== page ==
Collecting natural materials

Natural materials are collected for art, sculpture and woodland craft. Children are encouraged to look for the materials themselves but leaders will supervise to check that nothing harmful is gathered. Children are not allowed to eat anything gathered on foraging trips without adult supervision.

Picking up and playing with stones

Stones may be picked up and transported. Children often like to make patterns and pictures with them. Stones may not be thrown. They may be dropped but thought must be given to whether it is safe to do so, i.e. is there anyone beneath where I am dropping it. Stones will be returned back to habitats when complete.

Carrying and Transporting Materials

Children are encouraged to roll, lift, drag and to pull materials, either by using their hands or by using ropes. We encourage safe lifting by bending our knees and keeping our back straight. Safe lifting should always be modelled by adults. Heavier objects should be rolled, lifted or carried by more people working together.(Safe lifting risk assessment)


When investigating the environment, children may carefully move logs or stones to look for insects, taking care not to harm the creatures or destroy their habitat. They can dig under the soil using their fingers or small sticks but they may not use tools to dig deep holes. Deeper digging opportunities will be included in the planting activities.

Using Tools

All tools have their own clear code of conduct for correct use which will include consideration of specific personal protective equipment, correct use of a specific body posture, and consideration of the appropriate types of activity that each tool may be used for. (See tool use guides and risk assessments).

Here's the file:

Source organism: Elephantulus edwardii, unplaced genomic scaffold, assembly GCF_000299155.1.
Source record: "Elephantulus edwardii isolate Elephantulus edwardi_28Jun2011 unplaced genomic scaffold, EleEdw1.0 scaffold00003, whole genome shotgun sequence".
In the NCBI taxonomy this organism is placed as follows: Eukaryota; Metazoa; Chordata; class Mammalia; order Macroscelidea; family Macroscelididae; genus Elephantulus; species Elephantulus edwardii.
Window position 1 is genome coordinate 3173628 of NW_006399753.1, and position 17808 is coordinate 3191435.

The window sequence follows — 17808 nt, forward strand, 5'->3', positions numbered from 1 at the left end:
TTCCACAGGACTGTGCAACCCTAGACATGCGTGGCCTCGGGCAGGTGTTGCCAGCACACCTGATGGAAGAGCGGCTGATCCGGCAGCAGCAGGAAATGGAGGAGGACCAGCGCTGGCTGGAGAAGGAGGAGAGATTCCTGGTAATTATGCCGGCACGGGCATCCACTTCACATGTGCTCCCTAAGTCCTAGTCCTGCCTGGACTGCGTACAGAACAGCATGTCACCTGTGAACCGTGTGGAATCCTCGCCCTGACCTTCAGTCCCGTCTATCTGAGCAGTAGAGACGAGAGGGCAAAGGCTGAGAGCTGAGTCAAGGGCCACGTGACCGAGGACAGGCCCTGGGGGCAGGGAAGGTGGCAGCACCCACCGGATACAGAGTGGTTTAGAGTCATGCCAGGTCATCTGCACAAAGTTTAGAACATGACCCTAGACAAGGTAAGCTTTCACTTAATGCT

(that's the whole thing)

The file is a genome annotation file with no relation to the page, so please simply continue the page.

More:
Tree climbing

Climbing trees is a good opportunity for children to learn to manage their own risks. They will be shown how to climb safely, checking the ground below for sharp objects, looking for a safe path of ascent and descent, numbers in the same tree and which trees are suitable for climbing. Children are permitted to reach their own limits to a maximum of 1.5 metres. Adults will supervise tree climbing activities and ensure that children are wearing appropriate clothes and shoes. The Forest School leader will assess the trees to check for rotten or broken branches.

Eating and Drinking

Nil by mouth policy for anything found in the Forest, unless this activity has been specifically planned for during the session (e.g. blackberry picking). Children must be reminded not to put their fingers or hands in their mouths or noses. When having drinks and snacks children will use wipes & water to clean their hands before consumption. Food allergies will be noted as part of the risk assessment for the cooking activity.

String, ropes and knots

Children will learn a useful selection of knots for different uses. Adults will supervise activities where ropes are tied to trees for tarps or shelters. Safety tapes will be used if ropes are considered to be in dangerous locations. Children are also shown how to use ropes and string to move or carry materials.

Leaving the Site

We work according to the ethos ‘leave no trace’ that we were in the forest as much as is reasonably possible. Shelters should be taken down, imported materials need to be removed. Very occasionally large items may be left between sessions. All rubbish and toileting items will always be removed. If artefacts have been found or made these may be taken off the site with the consent of an adult.







    St. Paul's Church of England
    Primary School
    School Lane
    KT15 1TD



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Mission Statement

Growing, Learning, Succeeding

At St Paul's we will ignite a passion for life and learning in every member of our school community by providing the best possible education, where children and adults grow through our core values rooted in FAITH and will confidently succeed through the strength and love of God.

Proverbs 22:6 ‘Start children off on the way they should go, and even when they are old they will not turn from it.